Most notable was the optional availability of non-shattering safety plate glass on any model. This innovation developed in conjunction with Libbey-Owens-Ford, in which the Grahams retained substantial interest.
Graham-Paige production for 1930 followed predictable patterns of the industry: output dropped drastically, to 33,560 for the year, less than half the 1929 high, and the company lost five million dollars. The last Graham car produced was in 1941. One of those “Hollywood” models is also part of the White Glove Collection.
The oldest information available states the car was owned and registered to a gentleman in Corvallis, Oregon as of 1971. In April of 1977 a very well known CCCA member and car collector purchased the car at the Portland Swap meet and shipped it to San Francisco. In 1994 he had the car restored and it has been in his collection until he passed away. The 70k mile car had been driven very few miles from the time of its restoration until now and was kept with his collection which was housed in his penthouse in San Francisco. In order to use the vehicle it had to be moved by freight elevator from his collection down several stories to the street.
White Glove Collection has most of the receipts for parts and labor performed during the restoration process and other car-related papers and his notes on when he drove the car, paid for gas and put oil in it. He evidently made constant notes on everything about his cars, passed that on to his mechanic and had any issues he found corrected, and kept track of things even when they were going good.
Based on what I have read, It appears the car was restored in time for a show in Scottsdale Arizona on May 1st, 1994 and he drove the car after its restoration on 6/29/1995 to the San Ramon CCCA Caravan of which he wrote “No overheating despite delays in Caldecott Tunnel”, he made this entry and said he had driven it 75 miles that day. On 5/6/1996 he drove it to the Hillsborough Concours de’Elegance.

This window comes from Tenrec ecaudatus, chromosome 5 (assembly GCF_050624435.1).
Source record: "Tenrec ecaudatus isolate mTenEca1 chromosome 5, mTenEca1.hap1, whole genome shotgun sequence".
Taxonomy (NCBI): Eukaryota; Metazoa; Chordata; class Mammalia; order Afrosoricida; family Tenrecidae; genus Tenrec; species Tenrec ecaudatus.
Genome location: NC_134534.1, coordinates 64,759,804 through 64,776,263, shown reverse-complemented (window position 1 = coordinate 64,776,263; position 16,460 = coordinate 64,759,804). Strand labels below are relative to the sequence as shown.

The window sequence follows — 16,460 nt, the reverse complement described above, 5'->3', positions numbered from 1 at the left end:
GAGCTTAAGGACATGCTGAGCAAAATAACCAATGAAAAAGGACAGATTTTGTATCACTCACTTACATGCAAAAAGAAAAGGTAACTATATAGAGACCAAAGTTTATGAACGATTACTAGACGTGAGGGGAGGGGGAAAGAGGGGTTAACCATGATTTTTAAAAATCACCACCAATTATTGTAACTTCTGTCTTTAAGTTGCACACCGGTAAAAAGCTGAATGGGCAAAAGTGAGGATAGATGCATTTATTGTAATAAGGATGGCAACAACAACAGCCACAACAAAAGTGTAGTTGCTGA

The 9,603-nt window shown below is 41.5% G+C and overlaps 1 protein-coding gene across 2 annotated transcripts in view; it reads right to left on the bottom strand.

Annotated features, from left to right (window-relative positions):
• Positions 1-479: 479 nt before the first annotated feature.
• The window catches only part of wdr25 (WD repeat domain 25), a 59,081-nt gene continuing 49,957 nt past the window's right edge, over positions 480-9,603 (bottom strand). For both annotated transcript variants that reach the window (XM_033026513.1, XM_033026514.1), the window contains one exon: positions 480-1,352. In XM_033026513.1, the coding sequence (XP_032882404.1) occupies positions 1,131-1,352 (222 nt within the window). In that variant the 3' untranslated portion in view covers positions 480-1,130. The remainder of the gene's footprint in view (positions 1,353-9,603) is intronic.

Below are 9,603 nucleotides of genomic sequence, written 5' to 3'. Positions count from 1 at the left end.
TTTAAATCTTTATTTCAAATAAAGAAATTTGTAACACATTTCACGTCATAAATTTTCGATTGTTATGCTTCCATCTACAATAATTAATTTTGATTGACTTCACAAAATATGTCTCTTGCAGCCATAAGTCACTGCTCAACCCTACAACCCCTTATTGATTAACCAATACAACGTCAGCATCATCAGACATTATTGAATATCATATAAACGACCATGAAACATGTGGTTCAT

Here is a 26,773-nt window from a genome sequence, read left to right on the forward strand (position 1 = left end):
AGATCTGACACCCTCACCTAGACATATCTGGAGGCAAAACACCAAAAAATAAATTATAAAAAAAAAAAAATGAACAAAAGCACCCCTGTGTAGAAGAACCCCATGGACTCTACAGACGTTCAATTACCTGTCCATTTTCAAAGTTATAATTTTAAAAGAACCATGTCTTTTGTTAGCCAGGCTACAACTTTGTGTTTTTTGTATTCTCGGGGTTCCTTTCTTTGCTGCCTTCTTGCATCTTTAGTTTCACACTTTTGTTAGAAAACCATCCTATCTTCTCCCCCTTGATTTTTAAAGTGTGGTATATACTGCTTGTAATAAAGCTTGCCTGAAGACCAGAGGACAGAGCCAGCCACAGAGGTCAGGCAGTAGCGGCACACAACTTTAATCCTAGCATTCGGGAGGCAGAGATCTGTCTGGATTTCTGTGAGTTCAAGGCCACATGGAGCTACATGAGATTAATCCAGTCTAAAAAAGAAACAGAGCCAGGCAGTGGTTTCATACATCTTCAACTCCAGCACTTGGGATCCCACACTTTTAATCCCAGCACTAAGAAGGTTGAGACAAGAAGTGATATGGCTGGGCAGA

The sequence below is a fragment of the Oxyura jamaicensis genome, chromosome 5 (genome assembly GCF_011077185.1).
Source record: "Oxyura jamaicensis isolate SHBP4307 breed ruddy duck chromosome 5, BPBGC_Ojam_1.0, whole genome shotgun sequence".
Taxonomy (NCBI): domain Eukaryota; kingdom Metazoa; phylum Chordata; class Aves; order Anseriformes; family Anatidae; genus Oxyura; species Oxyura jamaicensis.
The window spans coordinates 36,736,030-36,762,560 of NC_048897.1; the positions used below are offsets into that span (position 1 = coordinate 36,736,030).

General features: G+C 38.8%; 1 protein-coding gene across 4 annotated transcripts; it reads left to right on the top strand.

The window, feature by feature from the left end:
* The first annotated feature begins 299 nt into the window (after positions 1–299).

At the time of restoration the entire interior was replaced with everything new from the carpet to the headliner at a cost in today’s prices of over $10,000. The paint was done in Black Lacquer, and all parts inside and out were given new chrome. Other work done to the car is too numerous to list, but we have all receipts.
Companies involved with the restoration were White Post Auto Restorations, McKee Restorations Services, L&L Antique Auto, Orange County Plating Company, San Jose Plating Works, American Gear & Motor Service, Master Miles Radiator Service, NorthCoast Restoration, Component Finishing Powder Coating, Olson’s Gaskets, Metro Classic Car rubber parts, Restoration Specialties and Supply, Baker Upholstery Works.
The cost of restoration work for just the interior, paint and chrome would probably run you over $40,000 dollars just for those three items and that’s not including everything else that was done to this car or the initial cost of buying the car.
This is a great car to have, just drive it, enjoy it and show it off.